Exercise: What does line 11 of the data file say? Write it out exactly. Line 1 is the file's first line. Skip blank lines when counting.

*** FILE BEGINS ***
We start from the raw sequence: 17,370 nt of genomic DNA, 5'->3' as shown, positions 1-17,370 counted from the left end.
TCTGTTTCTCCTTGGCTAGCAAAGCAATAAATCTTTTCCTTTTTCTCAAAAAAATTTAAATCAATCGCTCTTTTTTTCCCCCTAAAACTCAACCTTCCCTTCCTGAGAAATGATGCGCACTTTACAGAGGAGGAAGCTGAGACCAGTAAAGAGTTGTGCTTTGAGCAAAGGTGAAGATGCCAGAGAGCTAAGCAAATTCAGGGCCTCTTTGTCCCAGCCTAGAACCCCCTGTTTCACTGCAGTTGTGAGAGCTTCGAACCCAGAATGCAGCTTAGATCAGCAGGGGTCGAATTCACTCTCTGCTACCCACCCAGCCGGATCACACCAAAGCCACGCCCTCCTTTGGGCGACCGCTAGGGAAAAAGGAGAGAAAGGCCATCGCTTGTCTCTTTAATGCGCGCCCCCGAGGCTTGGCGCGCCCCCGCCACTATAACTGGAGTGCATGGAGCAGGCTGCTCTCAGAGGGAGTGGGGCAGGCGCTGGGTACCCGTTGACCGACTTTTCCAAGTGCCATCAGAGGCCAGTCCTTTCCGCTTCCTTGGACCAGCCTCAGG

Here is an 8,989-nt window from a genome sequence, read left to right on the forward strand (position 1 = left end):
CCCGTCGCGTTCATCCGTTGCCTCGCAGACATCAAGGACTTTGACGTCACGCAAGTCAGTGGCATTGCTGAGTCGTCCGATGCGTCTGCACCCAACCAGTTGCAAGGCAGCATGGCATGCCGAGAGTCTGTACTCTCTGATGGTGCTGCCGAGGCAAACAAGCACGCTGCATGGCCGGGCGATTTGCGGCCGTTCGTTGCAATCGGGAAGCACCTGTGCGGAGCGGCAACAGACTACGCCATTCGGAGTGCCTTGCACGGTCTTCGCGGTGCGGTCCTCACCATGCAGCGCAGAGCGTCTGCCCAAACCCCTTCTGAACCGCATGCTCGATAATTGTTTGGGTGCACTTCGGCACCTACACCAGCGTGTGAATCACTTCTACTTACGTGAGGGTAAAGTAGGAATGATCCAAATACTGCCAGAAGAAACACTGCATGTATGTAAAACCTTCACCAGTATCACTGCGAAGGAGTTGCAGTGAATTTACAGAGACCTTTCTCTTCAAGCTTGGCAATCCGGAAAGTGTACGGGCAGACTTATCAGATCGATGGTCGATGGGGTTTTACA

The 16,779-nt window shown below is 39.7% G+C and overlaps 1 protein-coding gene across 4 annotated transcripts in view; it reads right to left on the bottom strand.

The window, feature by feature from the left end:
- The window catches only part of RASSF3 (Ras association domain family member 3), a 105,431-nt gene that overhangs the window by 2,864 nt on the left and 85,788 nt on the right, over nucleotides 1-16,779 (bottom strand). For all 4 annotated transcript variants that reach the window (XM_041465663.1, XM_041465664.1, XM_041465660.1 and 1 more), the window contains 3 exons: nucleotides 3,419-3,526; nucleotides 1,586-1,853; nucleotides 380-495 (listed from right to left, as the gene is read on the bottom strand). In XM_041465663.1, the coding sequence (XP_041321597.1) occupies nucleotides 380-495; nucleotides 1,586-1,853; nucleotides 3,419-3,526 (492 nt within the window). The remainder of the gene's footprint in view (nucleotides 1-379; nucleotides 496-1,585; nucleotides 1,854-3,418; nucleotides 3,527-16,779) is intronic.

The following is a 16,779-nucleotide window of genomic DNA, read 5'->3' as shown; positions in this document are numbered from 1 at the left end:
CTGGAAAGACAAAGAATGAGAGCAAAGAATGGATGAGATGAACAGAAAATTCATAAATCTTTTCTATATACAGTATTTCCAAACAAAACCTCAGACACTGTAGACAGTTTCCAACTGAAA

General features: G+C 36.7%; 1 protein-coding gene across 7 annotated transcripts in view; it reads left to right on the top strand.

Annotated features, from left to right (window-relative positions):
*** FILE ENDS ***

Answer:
Annotated features, from left to right (window-relative positions):